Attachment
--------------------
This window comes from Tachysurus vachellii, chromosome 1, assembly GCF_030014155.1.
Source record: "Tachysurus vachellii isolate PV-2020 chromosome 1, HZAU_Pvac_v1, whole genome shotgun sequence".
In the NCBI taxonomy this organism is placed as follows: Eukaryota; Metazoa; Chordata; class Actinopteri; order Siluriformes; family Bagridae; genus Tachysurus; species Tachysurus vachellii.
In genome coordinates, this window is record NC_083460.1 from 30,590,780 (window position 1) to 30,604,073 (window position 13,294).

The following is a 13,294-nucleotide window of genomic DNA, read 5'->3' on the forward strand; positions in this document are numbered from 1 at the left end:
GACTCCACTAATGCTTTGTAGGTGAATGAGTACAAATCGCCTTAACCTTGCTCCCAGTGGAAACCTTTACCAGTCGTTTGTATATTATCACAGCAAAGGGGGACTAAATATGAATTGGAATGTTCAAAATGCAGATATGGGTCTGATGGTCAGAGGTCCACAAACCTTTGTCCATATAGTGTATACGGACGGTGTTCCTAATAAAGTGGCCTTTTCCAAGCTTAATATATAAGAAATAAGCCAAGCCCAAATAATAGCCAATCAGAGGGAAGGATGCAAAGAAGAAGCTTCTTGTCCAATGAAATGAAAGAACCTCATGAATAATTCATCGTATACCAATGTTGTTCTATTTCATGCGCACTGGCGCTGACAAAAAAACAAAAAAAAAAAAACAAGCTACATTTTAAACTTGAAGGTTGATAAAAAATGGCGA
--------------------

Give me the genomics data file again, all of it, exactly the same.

This window comes from Tachysurus vachellii, chromosome 1, assembly GCF_030014155.1.
Source record: "Tachysurus vachellii isolate PV-2020 chromosome 1, HZAU_Pvac_v1, whole genome shotgun sequence".
In the NCBI taxonomy this organism is placed as follows: Eukaryota; Metazoa; Chordata; class Actinopteri; order Siluriformes; family Bagridae; genus Tachysurus; species Tachysurus vachellii.
In genome coordinates, this window is record NC_083460.1 from 30,590,780 (window position 1) to 30,604,073 (window position 13,294).

The following is a 13,294-nucleotide window of genomic DNA, read 5'->3' on the forward strand; positions in this document are numbered from 1 at the left end:
GACTCCACTAATGCTTTGTAGGTGAATGAGTACAAATCGCCTTAACCTTGCTCCCAGTGGAAACCTTTACCAGTCGTTTGTATATTATCACAGCAAAGGGGGACTAAATATGAATTGGAATGTTCAAAATGCAGATATGGGTCTGATGGTCAGAGGTCCACAAACCTTTGTCCATATAGTGTATACGGACGGTGTTCCTAATAAAGTGGCCTTTTCCAAGCTTAATATATAAGAAATAAGCCAAGCCCAAATAATAGCCAATCAGAGGGAAGGATGCAAAGAAGAAGCTTCTTGTCCAATGAAATGAAAGAACCTCATGAATAATTCATCGTATACCAATGTTGTTCTATTTCATGCGCACTGGCGCTGACAAAAAAACAAAAAAAAAAAAACAAGCTACATTTTAAACTTGAAGGTTGATAAAAAATGGCGA